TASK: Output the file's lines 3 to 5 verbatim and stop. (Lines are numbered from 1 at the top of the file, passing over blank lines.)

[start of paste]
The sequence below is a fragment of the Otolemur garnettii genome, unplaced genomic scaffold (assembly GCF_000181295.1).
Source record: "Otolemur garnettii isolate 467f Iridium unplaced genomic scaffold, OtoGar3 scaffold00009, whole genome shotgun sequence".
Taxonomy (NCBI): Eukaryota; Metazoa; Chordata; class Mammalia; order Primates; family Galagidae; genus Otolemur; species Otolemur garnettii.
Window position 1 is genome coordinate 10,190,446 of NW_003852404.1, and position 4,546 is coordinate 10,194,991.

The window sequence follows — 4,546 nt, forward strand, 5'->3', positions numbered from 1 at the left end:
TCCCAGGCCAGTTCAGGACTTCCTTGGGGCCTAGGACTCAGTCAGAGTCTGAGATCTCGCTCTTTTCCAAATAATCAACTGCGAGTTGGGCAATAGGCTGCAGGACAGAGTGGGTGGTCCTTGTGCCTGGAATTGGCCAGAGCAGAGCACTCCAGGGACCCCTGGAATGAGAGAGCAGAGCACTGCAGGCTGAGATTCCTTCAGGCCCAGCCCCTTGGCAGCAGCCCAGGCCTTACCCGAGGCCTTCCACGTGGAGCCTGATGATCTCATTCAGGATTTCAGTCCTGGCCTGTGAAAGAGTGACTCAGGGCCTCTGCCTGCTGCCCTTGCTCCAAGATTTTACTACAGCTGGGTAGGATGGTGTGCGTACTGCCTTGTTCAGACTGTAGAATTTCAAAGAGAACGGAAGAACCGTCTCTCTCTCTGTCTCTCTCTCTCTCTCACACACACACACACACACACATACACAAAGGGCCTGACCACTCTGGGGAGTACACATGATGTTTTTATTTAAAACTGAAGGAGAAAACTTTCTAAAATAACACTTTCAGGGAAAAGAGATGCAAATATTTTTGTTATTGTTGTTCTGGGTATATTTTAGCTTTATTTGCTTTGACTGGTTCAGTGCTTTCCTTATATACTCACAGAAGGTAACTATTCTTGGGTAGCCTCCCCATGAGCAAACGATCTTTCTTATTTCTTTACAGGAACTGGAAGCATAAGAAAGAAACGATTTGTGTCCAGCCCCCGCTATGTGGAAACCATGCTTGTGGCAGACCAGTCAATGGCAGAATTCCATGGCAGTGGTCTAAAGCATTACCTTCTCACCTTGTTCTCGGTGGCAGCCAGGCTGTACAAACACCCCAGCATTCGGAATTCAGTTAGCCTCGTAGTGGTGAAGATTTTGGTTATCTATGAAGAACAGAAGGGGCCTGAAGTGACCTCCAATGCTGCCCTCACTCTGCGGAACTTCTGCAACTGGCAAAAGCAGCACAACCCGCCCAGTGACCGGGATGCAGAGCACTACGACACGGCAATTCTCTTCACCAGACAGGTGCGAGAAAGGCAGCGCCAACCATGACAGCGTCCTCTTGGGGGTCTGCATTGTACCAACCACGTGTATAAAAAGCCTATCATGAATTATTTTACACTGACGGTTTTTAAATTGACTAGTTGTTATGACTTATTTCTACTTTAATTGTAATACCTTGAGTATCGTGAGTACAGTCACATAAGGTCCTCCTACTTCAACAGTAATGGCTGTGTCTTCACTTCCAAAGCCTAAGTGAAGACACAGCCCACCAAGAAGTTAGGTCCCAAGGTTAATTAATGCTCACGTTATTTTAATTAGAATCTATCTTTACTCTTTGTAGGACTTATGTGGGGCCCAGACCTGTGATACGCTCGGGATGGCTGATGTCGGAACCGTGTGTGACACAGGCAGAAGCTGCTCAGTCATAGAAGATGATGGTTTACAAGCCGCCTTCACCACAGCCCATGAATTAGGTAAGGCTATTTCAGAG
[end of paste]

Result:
Taxonomy (NCBI): Eukaryota; Metazoa; Chordata; class Mammalia; order Primates; family Galagidae; genus Otolemur; species Otolemur garnettii.
Window position 1 is genome coordinate 10,190,446 of NW_003852404.1, and position 4,546 is coordinate 10,194,991.

The window sequence follows — 4,546 nt, forward strand, 5'->3', positions numbered from 1 at the left end: